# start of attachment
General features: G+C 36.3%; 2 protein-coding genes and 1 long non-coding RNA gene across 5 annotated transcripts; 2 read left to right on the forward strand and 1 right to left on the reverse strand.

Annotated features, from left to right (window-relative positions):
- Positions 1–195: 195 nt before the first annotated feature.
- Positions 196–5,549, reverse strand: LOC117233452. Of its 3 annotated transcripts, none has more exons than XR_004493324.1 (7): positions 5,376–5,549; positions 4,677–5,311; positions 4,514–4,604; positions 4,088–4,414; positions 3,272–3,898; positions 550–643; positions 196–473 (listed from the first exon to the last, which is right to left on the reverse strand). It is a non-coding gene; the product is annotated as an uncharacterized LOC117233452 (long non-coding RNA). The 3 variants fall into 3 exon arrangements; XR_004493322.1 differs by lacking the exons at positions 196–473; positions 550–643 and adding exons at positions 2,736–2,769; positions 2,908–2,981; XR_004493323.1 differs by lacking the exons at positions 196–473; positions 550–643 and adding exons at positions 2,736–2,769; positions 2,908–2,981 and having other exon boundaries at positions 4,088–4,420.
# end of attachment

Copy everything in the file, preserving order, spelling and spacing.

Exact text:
General features: G+C 36.3%; 2 protein-coding genes and 1 long non-coding RNA gene across 5 annotated transcripts; 2 read left to right on the forward strand and 1 right to left on the reverse strand.

Annotated features, from left to right (window-relative positions):
- Positions 1–195: 195 nt before the first annotated feature.
- Positions 196–5,549, reverse strand: LOC117233452. Of its 3 annotated transcripts, none has more exons than XR_004493324.1 (7): positions 5,376–5,549; positions 4,677–5,311; positions 4,514–4,604; positions 4,088–4,414; positions 3,272–3,898; positions 550–643; positions 196–473 (listed from the first exon to the last, which is right to left on the reverse strand). It is a non-coding gene; the product is annotated as an uncharacterized LOC117233452 (long non-coding RNA). The 3 variants fall into 3 exon arrangements; XR_004493322.1 differs by lacking the exons at positions 196–473; positions 550–643 and adding exons at positions 2,736–2,769; positions 2,908–2,981; XR_004493323.1 differs by lacking the exons at positions 196–473; positions 550–643 and adding exons at positions 2,736–2,769; positions 2,908–2,981 and having other exon boundaries at positions 4,088–4,420.